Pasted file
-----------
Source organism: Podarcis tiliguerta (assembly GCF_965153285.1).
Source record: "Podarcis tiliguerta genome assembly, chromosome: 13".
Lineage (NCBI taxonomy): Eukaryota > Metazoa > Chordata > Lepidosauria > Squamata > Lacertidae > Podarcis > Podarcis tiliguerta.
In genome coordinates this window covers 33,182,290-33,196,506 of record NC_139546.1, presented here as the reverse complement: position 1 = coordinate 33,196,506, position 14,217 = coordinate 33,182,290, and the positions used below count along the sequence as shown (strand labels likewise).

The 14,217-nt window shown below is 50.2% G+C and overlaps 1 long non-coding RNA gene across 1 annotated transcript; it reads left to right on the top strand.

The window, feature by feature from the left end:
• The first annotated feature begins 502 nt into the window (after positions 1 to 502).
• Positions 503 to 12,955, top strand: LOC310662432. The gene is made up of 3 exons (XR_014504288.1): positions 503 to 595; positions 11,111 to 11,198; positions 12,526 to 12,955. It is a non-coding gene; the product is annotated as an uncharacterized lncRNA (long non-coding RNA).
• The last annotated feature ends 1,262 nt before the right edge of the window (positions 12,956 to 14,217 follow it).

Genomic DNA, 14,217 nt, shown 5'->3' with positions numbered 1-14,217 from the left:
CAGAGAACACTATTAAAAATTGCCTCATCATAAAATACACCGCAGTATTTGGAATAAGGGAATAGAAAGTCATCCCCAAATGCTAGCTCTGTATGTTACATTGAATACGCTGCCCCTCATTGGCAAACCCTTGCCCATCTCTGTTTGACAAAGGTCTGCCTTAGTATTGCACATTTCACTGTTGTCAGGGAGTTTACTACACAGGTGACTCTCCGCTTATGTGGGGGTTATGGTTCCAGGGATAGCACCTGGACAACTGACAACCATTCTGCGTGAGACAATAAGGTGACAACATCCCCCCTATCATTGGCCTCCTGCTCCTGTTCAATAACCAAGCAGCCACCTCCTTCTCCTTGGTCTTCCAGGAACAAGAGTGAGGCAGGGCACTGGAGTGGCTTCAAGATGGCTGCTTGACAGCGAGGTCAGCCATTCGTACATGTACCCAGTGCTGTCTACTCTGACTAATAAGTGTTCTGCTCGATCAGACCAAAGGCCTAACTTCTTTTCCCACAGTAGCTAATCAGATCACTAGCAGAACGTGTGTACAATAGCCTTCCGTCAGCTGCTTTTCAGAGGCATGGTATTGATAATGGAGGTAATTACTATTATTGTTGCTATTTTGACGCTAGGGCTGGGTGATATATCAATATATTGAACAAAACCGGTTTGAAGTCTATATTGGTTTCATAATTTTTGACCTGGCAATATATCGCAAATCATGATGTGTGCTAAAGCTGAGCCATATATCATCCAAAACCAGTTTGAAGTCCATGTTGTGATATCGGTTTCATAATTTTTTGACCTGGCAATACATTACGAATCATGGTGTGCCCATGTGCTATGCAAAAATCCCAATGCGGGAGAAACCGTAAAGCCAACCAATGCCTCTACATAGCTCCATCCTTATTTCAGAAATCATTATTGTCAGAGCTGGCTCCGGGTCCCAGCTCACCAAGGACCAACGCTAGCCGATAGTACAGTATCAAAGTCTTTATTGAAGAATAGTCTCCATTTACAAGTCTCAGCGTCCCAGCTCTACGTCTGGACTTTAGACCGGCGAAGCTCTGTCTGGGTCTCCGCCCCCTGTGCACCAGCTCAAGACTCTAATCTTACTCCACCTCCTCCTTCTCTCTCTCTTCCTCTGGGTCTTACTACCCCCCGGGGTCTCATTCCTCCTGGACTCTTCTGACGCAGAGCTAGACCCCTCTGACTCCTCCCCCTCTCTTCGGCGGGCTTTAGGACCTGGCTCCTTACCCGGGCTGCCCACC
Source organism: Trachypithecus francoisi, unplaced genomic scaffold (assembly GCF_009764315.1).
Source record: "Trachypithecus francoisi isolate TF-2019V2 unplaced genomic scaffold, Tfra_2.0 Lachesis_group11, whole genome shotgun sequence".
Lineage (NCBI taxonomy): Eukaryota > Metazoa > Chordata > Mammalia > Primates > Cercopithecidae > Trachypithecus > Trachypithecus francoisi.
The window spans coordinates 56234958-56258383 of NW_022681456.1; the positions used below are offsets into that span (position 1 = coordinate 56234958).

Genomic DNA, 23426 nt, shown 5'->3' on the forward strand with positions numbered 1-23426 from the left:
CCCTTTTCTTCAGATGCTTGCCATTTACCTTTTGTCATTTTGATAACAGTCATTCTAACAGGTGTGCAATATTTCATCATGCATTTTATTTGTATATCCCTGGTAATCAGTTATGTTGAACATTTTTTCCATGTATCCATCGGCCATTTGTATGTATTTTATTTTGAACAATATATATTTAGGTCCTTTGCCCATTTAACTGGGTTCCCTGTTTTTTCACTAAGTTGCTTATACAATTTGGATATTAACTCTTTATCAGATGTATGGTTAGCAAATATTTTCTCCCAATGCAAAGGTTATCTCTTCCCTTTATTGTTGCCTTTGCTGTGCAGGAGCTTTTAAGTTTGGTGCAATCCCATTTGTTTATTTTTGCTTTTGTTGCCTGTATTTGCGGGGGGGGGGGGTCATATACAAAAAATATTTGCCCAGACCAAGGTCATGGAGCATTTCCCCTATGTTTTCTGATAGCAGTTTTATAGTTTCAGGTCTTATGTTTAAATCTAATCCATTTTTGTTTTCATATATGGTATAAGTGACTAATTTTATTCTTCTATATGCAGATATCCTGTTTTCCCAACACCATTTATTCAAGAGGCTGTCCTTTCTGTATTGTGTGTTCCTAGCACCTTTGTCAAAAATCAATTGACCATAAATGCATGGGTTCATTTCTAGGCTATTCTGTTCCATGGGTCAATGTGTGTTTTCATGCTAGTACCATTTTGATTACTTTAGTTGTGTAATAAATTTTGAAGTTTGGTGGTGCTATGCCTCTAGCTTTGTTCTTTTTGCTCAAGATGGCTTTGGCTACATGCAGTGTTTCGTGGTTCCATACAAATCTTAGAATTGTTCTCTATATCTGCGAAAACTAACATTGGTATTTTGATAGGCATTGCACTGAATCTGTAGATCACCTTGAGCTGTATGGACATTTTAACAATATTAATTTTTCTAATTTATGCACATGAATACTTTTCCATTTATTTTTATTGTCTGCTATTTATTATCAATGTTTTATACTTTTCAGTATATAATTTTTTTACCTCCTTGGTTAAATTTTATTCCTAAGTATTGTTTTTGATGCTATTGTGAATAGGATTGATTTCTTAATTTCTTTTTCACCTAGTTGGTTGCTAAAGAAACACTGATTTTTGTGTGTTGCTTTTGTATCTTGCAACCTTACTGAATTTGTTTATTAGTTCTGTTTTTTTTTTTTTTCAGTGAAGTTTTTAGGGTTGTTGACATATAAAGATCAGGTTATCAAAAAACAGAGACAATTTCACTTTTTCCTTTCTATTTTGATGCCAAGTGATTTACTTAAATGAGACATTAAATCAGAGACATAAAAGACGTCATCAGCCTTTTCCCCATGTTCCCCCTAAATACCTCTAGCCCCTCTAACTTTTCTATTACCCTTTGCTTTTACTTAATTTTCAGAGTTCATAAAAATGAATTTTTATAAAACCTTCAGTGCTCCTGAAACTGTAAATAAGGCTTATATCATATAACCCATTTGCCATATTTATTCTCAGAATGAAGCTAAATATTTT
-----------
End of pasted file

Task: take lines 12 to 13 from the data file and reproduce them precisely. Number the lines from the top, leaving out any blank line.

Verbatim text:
Source organism: Trachypithecus francoisi, unplaced genomic scaffold (assembly GCF_009764315.1).
Source record: "Trachypithecus francoisi isolate TF-2019V2 unplaced genomic scaffold, Tfra_2.0 Lachesis_group11, whole genome shotgun sequence".